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Mice and Meadow Voles - Signs of Their Damage and How to Control Them

Another in our series, "Common Garden Animal Pests - Signs of Their Damage and How to Control Them". This week's topic is Mice and Meadow Voles.


Mice have found a good thing with people. They love to eat what we eat. They enjoy using our shelters as their own shelters. We always create a very good mice habitat where ever we go and with whatever we do. Mice are a constant companion to people, even when best efforts are taken to keep the mice away. Normally, you’d never notice mice or their damage around you when their population is kept at a reasonable number- but all too often mice become happy. When they become happy, they multiply and they begin to make themselves more visible.


Meadow voles, also called field mice and meadow mouse, are found all across the United States and Canada. Active year-round and usually at night the meadow vole digs burrows underground for food storage and nesting. They often cause damage to fruit plants, shrubs, and other garden plants.


Aside from actually seeing a mouse or vole, their damage left behind is just as good as identifying your mouse or vole problem.  Here are some pretty obvious signs that your mice or vole problem in your garden is out of control:


  • Gnaw marks around tree and shrub trunks and branches that are low to the ground on under the snow line. Gnaw marks are really small- about 1/8 of an inch long. They start out as irregular patches of gnaw marks but they will eventually coalesce into a ring of gnaw marks around the trunk or branches, fatally damaging young trees and shrubs. If you have a veggie garden, you may notice these same gnaw marks on corn, and on squash fruits.
  • You may come across a nest of mice or meadow voles inside of things like empty plant pots that haven’t been disturbed in a while. Boats and other recreational equipment kept outside are often made into nesting sites. If you have a chicken coop, you may find a nest or two in a corner or under debris that have been left out for a long time. Nests will be made of whatever soft material they can find, and are often lined with their own fur or fur they find. Near the nest, you may find little caches of nuts.
  • Watch for tunnels and paths, about 2 inches wide, in grass and in the garden. Mice and voles create their own sort of expressways that they frequently travel on, and these expressways become trodden and smooth with lots of use. Where it snows, you can easily see these pathways through the yard. They will be visible as tunnels through the snow.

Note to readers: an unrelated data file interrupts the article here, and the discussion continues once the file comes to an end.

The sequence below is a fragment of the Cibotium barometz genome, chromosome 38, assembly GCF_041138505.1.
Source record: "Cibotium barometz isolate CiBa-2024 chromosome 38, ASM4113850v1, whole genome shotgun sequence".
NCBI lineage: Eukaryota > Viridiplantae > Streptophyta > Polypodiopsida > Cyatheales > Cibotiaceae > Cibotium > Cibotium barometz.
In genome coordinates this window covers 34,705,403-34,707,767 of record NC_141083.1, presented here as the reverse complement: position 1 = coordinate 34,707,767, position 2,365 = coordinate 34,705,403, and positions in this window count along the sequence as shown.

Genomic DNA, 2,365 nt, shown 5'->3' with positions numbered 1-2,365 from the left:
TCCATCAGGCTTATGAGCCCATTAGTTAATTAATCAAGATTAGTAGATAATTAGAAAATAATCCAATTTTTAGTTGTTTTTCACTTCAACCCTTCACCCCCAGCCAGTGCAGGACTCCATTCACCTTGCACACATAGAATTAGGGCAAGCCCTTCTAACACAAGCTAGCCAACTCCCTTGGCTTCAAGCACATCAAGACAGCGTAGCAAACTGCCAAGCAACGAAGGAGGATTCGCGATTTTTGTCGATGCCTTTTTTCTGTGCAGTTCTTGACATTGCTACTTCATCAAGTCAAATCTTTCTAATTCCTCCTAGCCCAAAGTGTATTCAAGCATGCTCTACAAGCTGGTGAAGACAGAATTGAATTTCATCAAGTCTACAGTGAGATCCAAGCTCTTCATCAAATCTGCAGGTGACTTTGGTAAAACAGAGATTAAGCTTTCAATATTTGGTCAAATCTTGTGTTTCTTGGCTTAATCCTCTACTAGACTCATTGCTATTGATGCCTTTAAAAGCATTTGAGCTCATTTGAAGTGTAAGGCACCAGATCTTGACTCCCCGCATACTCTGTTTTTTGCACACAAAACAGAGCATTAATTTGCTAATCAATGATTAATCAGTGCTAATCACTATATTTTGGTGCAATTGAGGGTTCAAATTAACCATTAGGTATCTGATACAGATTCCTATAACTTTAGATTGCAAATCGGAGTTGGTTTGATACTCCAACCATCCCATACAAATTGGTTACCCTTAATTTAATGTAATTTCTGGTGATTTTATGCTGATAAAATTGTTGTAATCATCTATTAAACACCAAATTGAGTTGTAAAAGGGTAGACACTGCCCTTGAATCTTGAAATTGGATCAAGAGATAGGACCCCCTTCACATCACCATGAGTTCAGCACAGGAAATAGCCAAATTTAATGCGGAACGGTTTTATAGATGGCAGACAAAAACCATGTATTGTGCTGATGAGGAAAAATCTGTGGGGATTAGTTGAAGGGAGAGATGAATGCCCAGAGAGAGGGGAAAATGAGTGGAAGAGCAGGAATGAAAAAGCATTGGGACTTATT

The best method of getting rid of the mice and vole problem is to practice good prevention. Here are some good ways to keep the mice and voles away:


  • Don’t offer them shelter and a place to nest. Keep your yard free of debris as best you can, and seal off open spaces in small structures. Keep boats and other sporting equipment off of the ground.
  • Protect plants, trees and shrubs with tree protectors, especially young trees and shrubs.
  • Repel mice and voles with plants such as chives, lavender, mints, and euphorbias. Plant bulbs that they won’t eat such as daffodils and hyacinths.
  • If you have backyard chickens, remove their food at night or only feed what your chickens will eat in a day. Avoid keeping food out overnight. Mice and voles love chicken feed!
  • Allow your cat or dog (or both) to be with you when you’re out in the garden. Their scent will help repel mice and voles.

If you need to get a handle on a mice or vole problem that already exists, you may need to resort to traps or eradication measures. There are plenty of very good mouse and vole traps, from lethal traps to friendly traps. Bait traps with goodies that mice and voles rarely see and can’t resist. Peanut butter always works. There are poisons that work well too, but if you have pets and children, poisons might not be a great option. Follow the manufacturer’s directions carefully when using a lethal trap method or poison.


We hope this advice helps you get a handle on your mice and voles


Identifying a Meadow Vole


Identifying a Meadow Vole